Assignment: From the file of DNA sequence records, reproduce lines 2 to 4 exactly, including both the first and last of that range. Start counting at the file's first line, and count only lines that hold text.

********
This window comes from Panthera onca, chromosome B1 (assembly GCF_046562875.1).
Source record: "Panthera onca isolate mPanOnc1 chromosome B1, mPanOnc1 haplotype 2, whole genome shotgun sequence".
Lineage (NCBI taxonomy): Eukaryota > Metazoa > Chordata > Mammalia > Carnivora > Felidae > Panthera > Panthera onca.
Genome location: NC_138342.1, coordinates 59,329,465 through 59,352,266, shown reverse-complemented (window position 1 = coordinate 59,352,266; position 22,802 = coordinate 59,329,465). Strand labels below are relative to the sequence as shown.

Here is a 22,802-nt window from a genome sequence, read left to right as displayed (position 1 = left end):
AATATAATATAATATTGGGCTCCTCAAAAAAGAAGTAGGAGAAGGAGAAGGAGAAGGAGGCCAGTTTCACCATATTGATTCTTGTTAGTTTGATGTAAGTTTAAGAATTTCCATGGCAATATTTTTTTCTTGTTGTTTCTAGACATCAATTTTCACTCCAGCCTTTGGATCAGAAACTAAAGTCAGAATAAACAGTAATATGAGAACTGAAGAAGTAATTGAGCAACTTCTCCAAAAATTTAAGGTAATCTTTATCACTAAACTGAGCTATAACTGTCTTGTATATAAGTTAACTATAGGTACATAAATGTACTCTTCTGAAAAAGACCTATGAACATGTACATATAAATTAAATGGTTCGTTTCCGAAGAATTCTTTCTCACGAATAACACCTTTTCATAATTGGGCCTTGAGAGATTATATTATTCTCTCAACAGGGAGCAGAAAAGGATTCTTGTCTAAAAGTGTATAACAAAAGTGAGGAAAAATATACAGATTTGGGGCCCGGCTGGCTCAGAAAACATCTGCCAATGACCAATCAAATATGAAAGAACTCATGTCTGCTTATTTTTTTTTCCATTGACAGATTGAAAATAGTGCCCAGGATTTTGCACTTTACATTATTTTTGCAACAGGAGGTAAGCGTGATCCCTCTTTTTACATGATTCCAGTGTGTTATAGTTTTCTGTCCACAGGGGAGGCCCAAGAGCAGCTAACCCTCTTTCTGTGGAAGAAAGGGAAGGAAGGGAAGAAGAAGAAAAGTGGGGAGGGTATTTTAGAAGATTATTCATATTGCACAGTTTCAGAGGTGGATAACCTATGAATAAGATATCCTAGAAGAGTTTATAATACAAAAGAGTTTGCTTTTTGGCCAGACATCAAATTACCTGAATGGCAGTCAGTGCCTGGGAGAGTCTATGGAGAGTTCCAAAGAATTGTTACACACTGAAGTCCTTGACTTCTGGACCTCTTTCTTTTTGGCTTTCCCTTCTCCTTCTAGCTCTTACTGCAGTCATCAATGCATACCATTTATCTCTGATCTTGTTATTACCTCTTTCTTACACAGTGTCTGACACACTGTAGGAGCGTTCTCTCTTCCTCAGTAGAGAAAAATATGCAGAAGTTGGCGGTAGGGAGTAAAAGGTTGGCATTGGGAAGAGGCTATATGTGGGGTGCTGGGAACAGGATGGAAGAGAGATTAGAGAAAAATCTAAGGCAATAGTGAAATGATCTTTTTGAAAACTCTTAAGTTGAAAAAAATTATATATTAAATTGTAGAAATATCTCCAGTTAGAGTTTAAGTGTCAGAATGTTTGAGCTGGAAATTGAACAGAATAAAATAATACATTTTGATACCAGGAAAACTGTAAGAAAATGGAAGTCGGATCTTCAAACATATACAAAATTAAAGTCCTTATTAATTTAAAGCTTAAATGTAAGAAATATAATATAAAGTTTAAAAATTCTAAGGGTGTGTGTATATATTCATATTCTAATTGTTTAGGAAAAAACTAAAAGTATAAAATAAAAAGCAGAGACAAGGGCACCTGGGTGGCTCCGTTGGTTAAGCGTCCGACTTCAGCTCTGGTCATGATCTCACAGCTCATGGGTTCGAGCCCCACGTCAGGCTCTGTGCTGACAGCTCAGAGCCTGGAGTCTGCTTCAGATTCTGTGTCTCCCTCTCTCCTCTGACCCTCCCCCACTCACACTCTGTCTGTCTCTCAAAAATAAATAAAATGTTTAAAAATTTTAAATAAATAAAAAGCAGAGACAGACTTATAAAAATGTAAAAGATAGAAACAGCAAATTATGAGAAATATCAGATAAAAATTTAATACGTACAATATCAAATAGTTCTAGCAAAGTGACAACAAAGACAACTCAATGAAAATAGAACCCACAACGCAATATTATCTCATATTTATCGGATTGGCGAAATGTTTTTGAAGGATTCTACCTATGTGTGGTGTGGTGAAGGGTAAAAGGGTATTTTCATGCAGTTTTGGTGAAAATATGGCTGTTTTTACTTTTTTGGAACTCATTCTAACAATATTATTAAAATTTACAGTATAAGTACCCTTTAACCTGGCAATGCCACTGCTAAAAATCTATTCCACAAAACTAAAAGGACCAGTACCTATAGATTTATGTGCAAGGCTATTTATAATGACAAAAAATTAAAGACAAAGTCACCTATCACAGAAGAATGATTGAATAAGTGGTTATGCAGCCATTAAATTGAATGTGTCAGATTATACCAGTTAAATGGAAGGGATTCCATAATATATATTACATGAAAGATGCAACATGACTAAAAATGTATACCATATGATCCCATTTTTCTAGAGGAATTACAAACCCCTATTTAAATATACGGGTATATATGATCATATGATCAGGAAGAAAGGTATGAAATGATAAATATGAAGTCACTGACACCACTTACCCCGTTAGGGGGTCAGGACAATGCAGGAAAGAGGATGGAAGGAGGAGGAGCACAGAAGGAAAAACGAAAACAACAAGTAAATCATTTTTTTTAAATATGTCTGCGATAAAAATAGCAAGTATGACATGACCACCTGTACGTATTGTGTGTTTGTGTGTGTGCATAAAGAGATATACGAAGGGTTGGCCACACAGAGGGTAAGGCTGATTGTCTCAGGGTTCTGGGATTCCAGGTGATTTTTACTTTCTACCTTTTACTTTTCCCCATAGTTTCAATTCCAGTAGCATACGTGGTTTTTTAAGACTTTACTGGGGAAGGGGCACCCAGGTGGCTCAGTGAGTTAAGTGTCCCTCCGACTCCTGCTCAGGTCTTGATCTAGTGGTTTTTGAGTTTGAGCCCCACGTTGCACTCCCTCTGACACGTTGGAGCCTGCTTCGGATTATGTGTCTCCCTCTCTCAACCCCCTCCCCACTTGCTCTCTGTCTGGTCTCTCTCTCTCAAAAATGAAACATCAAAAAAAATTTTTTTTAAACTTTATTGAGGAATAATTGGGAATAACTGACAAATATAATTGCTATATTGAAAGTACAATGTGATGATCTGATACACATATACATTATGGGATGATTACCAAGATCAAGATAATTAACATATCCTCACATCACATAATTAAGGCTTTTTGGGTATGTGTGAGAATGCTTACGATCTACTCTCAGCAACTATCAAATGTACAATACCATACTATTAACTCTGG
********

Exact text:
Source record: "Panthera onca isolate mPanOnc1 chromosome B1, mPanOnc1 haplotype 2, whole genome shotgun sequence".
Lineage (NCBI taxonomy): Eukaryota > Metazoa > Chordata > Mammalia > Carnivora > Felidae > Panthera > Panthera onca.
Genome location: NC_138342.1, coordinates 59,329,465 through 59,352,266, shown reverse-complemented (window position 1 = coordinate 59,352,266; position 22,802 = coordinate 59,329,465). Strand labels below are relative to the sequence as shown.